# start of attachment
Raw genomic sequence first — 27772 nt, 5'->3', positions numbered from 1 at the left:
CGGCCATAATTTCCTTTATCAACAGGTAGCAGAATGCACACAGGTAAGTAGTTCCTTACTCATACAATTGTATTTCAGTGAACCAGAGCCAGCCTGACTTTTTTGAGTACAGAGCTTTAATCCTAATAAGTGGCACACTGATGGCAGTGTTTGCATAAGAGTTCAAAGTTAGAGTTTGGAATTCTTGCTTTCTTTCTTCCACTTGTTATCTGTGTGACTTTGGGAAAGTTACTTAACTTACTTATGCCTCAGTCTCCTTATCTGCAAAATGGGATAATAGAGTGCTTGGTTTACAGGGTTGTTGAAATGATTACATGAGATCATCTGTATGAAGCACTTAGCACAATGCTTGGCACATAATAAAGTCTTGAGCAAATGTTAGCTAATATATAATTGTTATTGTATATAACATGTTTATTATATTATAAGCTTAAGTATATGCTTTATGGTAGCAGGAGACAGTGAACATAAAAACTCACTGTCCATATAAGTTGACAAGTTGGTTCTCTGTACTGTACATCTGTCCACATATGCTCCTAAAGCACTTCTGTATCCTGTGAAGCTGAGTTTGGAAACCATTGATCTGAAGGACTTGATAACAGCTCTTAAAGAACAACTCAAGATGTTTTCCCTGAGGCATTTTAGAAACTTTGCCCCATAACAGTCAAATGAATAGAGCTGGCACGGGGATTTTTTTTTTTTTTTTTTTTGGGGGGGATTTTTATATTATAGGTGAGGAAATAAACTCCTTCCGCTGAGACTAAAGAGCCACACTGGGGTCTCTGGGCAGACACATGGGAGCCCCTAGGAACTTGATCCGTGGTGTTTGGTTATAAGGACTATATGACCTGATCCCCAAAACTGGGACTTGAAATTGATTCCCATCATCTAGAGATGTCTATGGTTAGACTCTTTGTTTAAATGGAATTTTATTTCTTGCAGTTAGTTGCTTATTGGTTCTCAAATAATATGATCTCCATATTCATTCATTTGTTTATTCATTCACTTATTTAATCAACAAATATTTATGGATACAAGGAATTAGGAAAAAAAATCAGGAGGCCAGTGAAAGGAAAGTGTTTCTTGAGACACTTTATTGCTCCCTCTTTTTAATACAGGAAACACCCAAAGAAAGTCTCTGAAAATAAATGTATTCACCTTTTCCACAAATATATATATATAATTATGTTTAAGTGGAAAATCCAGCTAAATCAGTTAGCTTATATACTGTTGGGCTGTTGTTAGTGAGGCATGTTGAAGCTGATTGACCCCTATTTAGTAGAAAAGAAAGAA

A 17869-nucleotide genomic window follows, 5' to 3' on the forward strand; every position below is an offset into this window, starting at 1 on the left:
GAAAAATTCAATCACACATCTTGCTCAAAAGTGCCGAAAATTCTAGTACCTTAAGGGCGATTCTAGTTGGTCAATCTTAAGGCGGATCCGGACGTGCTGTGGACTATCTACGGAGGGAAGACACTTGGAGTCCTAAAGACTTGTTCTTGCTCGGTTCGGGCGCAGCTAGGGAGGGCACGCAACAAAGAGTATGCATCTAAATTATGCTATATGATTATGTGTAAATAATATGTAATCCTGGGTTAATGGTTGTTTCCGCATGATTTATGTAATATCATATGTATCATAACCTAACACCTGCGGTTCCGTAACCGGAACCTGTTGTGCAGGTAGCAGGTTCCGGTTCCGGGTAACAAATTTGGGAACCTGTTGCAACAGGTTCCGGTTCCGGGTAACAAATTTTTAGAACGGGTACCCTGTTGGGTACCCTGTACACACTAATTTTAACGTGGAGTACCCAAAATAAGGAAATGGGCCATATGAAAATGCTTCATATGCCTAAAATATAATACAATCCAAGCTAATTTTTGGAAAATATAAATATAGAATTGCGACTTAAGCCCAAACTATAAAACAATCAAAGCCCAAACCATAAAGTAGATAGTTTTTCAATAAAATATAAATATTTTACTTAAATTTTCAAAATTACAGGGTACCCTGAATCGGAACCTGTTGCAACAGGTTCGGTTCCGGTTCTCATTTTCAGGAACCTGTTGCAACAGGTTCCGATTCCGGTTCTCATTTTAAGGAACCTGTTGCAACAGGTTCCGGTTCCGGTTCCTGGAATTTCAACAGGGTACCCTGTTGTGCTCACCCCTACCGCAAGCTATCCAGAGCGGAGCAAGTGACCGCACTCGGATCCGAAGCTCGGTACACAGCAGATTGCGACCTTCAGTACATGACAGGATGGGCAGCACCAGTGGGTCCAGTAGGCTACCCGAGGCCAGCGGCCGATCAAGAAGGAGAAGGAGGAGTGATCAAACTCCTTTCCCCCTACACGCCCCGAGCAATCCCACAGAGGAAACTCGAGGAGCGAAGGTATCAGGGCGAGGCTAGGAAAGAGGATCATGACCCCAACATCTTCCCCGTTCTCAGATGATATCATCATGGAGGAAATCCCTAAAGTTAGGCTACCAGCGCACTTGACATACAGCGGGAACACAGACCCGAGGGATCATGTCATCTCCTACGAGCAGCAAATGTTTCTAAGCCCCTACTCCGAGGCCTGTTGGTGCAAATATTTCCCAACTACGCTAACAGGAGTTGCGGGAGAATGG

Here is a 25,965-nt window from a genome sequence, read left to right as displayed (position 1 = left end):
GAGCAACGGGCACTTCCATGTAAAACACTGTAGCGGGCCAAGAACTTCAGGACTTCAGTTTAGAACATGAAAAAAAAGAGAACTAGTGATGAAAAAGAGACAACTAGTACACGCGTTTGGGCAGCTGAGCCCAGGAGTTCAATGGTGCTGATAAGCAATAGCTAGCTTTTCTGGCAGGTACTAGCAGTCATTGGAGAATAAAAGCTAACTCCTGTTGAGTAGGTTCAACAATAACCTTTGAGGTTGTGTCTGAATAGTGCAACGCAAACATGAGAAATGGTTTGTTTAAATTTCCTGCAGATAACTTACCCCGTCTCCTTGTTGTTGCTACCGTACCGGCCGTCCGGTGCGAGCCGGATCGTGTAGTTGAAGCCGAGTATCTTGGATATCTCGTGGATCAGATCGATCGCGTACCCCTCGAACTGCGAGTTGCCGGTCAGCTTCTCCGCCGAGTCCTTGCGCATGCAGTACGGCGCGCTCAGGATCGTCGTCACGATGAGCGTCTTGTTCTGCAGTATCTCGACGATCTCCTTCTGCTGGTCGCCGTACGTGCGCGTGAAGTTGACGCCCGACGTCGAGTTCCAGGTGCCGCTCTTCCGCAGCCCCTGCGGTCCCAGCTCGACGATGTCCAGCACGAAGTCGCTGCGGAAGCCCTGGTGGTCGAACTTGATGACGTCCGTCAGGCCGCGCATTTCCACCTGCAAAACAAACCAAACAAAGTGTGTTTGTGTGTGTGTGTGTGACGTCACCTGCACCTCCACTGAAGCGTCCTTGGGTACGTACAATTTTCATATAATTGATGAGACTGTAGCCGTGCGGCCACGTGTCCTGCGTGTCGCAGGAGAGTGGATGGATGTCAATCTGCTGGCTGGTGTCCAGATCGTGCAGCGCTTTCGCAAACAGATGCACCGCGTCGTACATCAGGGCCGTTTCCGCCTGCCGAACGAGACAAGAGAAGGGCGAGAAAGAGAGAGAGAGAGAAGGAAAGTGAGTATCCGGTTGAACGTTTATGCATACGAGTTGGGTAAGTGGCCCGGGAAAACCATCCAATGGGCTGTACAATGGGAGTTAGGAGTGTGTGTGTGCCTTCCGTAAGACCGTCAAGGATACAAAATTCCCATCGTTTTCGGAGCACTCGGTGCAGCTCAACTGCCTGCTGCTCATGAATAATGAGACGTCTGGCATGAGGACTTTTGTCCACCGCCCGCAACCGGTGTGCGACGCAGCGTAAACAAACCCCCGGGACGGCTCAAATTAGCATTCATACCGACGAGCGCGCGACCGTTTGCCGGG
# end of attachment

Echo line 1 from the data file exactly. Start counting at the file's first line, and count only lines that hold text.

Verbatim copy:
Raw genomic sequence first — 27772 nt, 5'->3', positions numbered from 1 at the left: